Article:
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Palliative drug treatments for breathlessness in cystic fibrosis

Overview of attention for article published in Cochrane database of systematic reviews, August 2017
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About this Attention Score

  • In the top 25% of all research outputs scored by Altmetric
  • Good Attention Score compared to outputs of the same age (74th percentile)
  • Average Attention Score compared to outputs of the same age and source

Mentioned by

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10 tweeters

Readers on

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45 Mendeley
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Title
Palliative drug treatments for breathlessness in cystic fibrosis
Published in
Cochrane database of systematic reviews, August 2017
DOI 10.1002/14651858.cd011855.pub2
Pubmed ID
Authors

Nishant Jaiswal, Meenu Singh, Amit Agarwal, Kiran K Thumburu

Abstract

Cystic fibrosis is a life-limiting autosomal recessive genetic illness. A feeling of shortness of breath is common in cystic fibrosis, especially as the disease progresses. Reversing the underlying cause is the priority when treating breathlessness (dyspnoea), but when it is not feasible, palliation (easing) becomes the primary goal to improve an individual's quality of life. A range of drugs administered by various routes have been used, but no definite guidelines are available. A systematic review is needed to evaluate such treatments. To assess the efficacy and safety of drugs used to ease breathlessness in people with cystic fibrosis. We searched the Cochrane Cystic Fibrosis Trials Register, compiled from electronic database searches and handsearching of journals and conference abstract books.Date of last search: 24 July 2017.We searched databases (clinicaltrials.gov, the ISRCTN registry, the Clinical Trials Registry India and WHO ICTRP) for ongoing trials. These searches were last run on 31 July 2017. We planned to include randomised and quasi-randomised controlled trials in people with cystic fibrosis (diagnosed by a positive sweat chloride test or genetic testing) who have breathlessness. We considered studies comparing any drugs used for easing breathlessness to another drug administered by any route (inhaled (nebulised), intravenous, oral, subcutaneous, transmucosal (including buccal, sublingual and intra-nasal) and transdermal). The authors assessed the search results according to the pre-defined inclusion criteria. The search yielded only one study (cross-over in design), which did not fulfil the inclusion criteria as no data were available from the first treatment period alone. Due to the lack of available evidence, this review cannot provide any information for clinical practice. The authors call for specific research in this area after taking into account relevant ethical considerations. The research should focus on the efficacy and safety of the drugs with efficacy being measured in terms of improvement in quality of life, dyspnoea scores and hospital stay.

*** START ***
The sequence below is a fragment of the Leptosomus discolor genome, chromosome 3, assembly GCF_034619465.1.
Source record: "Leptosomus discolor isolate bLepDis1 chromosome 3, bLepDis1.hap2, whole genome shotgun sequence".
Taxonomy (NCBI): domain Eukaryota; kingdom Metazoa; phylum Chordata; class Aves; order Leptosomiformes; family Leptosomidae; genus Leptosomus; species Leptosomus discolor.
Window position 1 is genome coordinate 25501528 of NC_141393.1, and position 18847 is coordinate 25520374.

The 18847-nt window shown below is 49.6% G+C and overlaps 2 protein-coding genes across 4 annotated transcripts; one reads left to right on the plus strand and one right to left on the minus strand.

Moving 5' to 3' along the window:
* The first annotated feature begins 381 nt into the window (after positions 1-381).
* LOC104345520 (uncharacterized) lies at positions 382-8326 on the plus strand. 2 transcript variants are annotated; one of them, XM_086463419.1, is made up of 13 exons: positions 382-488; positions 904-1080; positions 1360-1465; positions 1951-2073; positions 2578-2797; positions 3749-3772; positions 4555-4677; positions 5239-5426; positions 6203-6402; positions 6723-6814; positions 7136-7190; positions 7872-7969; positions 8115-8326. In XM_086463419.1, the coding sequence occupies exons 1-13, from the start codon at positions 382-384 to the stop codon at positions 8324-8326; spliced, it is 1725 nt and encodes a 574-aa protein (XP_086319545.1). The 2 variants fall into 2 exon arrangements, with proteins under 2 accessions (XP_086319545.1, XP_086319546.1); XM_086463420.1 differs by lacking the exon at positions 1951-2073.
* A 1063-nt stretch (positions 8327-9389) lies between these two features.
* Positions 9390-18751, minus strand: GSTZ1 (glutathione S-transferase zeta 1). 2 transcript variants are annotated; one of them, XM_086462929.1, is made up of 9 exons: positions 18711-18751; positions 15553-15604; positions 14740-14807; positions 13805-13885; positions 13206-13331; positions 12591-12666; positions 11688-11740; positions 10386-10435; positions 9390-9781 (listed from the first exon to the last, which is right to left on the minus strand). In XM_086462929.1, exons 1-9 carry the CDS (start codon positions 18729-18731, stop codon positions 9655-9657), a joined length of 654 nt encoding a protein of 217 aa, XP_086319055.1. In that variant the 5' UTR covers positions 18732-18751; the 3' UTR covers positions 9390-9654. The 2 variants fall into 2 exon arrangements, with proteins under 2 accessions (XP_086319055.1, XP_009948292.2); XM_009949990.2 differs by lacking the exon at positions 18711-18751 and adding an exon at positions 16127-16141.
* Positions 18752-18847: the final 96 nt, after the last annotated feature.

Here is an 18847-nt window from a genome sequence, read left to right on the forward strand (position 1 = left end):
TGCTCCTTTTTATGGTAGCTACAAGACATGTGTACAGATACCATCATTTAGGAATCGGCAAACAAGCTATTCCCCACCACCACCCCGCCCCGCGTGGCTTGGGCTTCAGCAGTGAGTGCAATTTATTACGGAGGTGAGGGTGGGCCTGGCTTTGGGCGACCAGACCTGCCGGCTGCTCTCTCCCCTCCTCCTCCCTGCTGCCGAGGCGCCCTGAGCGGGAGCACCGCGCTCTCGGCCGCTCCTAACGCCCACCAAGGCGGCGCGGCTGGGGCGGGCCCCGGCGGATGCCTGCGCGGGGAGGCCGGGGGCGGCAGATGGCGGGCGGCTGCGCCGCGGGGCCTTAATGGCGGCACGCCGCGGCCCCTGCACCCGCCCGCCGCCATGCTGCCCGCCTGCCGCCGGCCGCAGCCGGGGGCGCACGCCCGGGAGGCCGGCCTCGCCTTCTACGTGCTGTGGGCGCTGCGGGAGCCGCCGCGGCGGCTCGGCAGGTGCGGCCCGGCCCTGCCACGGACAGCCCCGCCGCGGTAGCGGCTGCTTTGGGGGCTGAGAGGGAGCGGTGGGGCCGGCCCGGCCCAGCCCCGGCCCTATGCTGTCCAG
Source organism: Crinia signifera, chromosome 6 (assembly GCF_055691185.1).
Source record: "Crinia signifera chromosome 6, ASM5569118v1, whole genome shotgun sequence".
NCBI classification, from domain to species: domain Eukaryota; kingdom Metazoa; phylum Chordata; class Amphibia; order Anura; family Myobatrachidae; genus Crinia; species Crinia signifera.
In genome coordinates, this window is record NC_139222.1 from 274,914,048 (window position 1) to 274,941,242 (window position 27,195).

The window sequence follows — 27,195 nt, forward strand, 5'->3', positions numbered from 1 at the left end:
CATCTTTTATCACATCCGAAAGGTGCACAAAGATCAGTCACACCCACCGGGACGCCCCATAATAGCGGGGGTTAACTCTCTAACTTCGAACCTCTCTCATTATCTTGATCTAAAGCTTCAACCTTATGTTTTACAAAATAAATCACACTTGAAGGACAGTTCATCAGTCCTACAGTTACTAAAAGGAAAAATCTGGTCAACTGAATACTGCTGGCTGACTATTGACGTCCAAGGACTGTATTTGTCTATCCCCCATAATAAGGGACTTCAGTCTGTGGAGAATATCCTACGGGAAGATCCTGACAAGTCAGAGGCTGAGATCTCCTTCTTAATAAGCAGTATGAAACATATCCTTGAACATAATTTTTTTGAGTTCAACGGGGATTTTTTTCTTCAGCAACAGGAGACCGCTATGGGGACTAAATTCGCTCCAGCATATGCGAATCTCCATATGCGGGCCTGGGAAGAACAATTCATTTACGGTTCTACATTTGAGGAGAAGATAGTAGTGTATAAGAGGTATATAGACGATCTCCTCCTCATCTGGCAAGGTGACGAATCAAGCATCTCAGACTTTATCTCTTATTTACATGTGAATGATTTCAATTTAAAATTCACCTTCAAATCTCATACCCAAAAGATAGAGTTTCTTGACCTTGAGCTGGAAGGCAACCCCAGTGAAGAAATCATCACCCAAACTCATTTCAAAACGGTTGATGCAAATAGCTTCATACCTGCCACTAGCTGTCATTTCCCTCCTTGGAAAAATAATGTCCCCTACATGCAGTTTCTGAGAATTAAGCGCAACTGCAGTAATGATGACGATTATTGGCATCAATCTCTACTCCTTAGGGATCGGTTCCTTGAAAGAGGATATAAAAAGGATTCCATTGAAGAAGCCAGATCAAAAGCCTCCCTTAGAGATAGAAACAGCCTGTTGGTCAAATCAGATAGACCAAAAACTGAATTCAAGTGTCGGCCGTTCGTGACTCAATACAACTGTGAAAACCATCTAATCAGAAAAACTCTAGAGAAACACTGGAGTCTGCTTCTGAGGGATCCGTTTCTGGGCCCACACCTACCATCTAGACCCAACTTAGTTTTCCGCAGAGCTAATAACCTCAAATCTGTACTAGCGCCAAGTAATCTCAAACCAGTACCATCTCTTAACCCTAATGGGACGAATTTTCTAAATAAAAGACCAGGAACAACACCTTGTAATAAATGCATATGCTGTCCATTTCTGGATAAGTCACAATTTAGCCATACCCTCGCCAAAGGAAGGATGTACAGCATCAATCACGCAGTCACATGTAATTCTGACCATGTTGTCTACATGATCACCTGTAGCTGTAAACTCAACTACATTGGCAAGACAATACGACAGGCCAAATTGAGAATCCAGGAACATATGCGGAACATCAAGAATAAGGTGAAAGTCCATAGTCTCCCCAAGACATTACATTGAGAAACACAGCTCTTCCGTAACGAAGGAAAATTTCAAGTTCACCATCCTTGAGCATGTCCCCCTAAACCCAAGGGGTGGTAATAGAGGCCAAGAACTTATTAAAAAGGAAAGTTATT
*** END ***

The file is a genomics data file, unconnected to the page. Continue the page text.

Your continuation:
Twitter Demographics

The data shown below were collected from the profiles of 10 tweeters who shared this research output. Click here to find out more about how the information was compiled.

Mendeley readers

The data shown below were compiled from readership statistics for 45 Mendeley readers of this research output. Click here to see the associated Mendeley record.

Geographical breakdown

Country Count As %
Unknown 45 100%

Demographic breakdown

Readers by professional status Count As %
Unspecified 12 27%
Student > Bachelor 7 16%
Researcher 7 16%
Student > Master 7 16%
Student > Postgraduate 5 11%
Other 6 13%
Unknown 1 2%
Readers by discipline Count As %
Medicine and Dentistry 14 31%
Unspecified 14 31%
Nursing and Health Professions 5 11%
Social Sciences 4 9%
Agricultural and Biological Sciences 3 7%
Other 4 9%
Unknown 1 2%

Attention Score in Context

This research output has an Altmetric Attention Score of 7. This is our high-level measure of the quality and quantity of online attention that it has received. This Attention Score, as well as the ranking and number of research outputs shown below, was calculated when the research output was last mentioned on 21 September 2017.
All research outputs
#2,373,824
of 13,190,464 outputs
Outputs from Cochrane database of systematic reviews
#5,253
of 10,519 outputs
Outputs of similar age
#66,752
of 266,050 outputs
Outputs of similar age from Cochrane database of systematic reviews
#148
of 247 outputs
Altmetric has tracked 13,190,464 research outputs across all sources so far. Compared to these this one has done well and is in the 81st percentile: it's in the top 25% of all research outputs ever tracked by Altmetric.
So far Altmetric has tracked 10,519 research outputs from this source. They typically receive a lot more attention than average, with a mean Attention Score of 20.6. This one is in the 49th percentile – i.e., 49% of its peers scored the same or lower than it.
Older research outputs will score higher simply because they've had more time to accumulate mentions. To account for age we can compare this Altmetric Attention Score to the 266,050 tracked outputs that were published within six weeks on either side of this one in any source. This one has gotten more attention than average, scoring higher than 74% of its contemporaries.
We're also able to compare this research output to 247 others from the same source and published within six weeks on either side of this one. This one is in the 40th percentile – i.e., 40% of its contemporaries scored the same or lower than it.